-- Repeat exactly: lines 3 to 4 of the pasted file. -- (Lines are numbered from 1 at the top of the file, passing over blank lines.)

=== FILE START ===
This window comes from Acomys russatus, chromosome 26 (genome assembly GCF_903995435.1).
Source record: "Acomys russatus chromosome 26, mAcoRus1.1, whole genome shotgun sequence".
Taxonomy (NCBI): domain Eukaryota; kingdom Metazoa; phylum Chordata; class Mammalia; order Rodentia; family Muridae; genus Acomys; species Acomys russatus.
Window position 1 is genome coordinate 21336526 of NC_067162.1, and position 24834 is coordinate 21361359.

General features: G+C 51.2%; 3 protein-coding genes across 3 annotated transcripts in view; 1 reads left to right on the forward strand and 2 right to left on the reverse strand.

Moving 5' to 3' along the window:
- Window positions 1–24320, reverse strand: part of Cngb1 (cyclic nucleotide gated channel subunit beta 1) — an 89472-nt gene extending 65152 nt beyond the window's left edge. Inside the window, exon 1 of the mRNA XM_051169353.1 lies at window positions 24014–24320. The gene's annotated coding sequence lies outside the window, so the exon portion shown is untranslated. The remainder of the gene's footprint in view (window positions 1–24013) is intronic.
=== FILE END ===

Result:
Taxonomy (NCBI): domain Eukaryota; kingdom Metazoa; phylum Chordata; class Mammalia; order Rodentia; family Muridae; genus Acomys; species Acomys russatus.
Window position 1 is genome coordinate 21336526 of NC_067162.1, and position 24834 is coordinate 21361359.